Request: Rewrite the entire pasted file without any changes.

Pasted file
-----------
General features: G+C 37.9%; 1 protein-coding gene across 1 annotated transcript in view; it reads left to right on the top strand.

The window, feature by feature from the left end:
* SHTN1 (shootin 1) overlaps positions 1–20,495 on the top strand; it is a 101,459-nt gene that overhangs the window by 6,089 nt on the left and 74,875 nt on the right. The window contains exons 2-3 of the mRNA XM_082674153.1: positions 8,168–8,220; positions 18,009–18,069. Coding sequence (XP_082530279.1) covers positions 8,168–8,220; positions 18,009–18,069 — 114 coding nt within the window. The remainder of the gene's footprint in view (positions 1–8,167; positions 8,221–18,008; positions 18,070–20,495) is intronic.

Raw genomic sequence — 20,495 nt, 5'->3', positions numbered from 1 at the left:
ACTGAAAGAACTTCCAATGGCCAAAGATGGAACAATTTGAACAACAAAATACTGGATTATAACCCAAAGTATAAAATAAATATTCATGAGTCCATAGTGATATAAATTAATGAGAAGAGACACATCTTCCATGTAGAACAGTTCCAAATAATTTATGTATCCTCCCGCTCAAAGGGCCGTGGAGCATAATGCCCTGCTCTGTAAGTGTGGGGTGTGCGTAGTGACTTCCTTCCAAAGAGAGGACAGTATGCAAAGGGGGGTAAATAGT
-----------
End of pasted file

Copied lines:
General features: G+C 37.9%; 1 protein-coding gene across 1 annotated transcript in view; it reads left to right on the top strand.

The window, feature by feature from the left end:
* SHTN1 (shootin 1) overlaps positions 1–20,495 on the top strand; it is a 101,459-nt gene that overhangs the window by 6,089 nt on the left and 74,875 nt on the right. The window contains exons 2-3 of the mRNA XM_082674153.1: positions 8,168–8,220; positions 18,009–18,069. Coding sequence (XP_082530279.1) covers positions 8,168–8,220; positions 18,009–18,069 — 114 coding nt within the window. The remainder of the gene's footprint in view (positions 1–8,167; positions 8,221–18,008; positions 18,070–20,495) is intronic.

Raw genomic sequence — 20,495 nt, 5'->3', positions numbered from 1 at the left:
ACTGAAAGAACTTCCAATGGCCAAAGATGGAACAATTTGAACAACAAAATACTGGATTATAACCCAAAGTATAAAATAAATATTCATGAGTCCATAGTGATATAAATTAATGAGAAGAGACACATCTTCCATGTAGAACAGTTCCAAATAATTTATGTATCCTCCCGCTCAAAGGGCCGTGGAGCATAATGCCCTGCTCTGTAAGTGTGGGGTGTGCGTAGTGACTTCCTTCCAAAGAGAGGACAGTATGCAAAGGGGGGTAAATAGT